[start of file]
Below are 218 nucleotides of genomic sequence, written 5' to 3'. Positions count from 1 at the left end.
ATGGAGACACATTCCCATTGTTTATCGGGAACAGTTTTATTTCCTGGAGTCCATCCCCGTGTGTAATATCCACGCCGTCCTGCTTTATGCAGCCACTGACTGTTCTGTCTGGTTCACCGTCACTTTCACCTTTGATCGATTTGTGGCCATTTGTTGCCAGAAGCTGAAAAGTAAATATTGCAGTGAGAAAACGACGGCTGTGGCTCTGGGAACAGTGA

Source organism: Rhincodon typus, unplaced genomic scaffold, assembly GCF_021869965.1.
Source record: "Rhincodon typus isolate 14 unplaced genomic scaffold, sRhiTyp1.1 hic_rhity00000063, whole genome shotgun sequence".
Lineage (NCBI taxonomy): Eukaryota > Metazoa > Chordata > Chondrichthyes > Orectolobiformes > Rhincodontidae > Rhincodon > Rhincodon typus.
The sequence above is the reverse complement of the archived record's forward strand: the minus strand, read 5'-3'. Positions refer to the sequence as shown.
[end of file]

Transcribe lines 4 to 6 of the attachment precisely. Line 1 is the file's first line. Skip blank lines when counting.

Source record: "Rhincodon typus isolate 14 unplaced genomic scaffold, sRhiTyp1.1 hic_rhity00000063, whole genome shotgun sequence".
Lineage (NCBI taxonomy): Eukaryota > Metazoa > Chordata > Chondrichthyes > Orectolobiformes > Rhincodontidae > Rhincodon > Rhincodon typus.
The sequence above is the reverse complement of the archived record's forward strand: the minus strand, read 5'-3'. Positions refer to the sequence as shown.